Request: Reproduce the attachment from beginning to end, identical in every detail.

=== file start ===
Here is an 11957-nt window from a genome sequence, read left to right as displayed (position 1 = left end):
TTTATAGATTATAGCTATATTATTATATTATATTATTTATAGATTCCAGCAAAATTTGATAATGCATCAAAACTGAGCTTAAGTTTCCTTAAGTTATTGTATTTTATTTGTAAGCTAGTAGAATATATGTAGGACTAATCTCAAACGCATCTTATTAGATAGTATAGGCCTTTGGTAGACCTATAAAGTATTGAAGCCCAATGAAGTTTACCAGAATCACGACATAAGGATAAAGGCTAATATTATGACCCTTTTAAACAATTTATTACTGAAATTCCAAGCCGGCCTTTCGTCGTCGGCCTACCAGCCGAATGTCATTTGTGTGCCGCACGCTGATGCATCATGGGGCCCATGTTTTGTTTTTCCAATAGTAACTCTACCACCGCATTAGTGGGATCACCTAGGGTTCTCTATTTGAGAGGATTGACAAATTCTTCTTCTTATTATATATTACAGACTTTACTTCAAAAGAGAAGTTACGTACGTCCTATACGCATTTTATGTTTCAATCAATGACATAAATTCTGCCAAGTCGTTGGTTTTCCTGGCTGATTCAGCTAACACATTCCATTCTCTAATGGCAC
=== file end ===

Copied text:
Here is an 11957-nt window from a genome sequence, read left to right as displayed (position 1 = left end):
TTTATAGATTATAGCTATATTATTATATTATATTATTTATAGATTCCAGCAAAATTTGATAATGCATCAAAACTGAGCTTAAGTTTCCTTAAGTTATTGTATTTTATTTGTAAGCTAGTAGAATATATGTAGGACTAATCTCAAACGCATCTTATTAGATAGTATAGGCCTTTGGTAGACCTATAAAGTATTGAAGCCCAATGAAGTTTACCAGAATCACGACATAAGGATAAAGGCTAATATTATGACCCTTTTAAACAATTTATTACTGAAATTCCAAGCCGGCCTTTCGTCGTCGGCCTACCAGCCGAATGTCATTTGTGTGCCGCACGCTGATGCATCATGGGGCCCATGTTTTGTTTTTCCAATAGTAACTCTACCACCGCATTAGTGGGATCACCTAGGGTTCTCTATTTGAGAGGATTGACAAATTCTTCTTCTTATTATATATTACAGACTTTACTTCAAAAGAGAAGTTACGTACGTCCTATACGCATTTTATGTTTCAATCAATGACATAAATTCTGCCAAGTCGTTGGTTTTCCTGGCTGATTCAGCTAACACATTCCATTCTCTAATGGCAC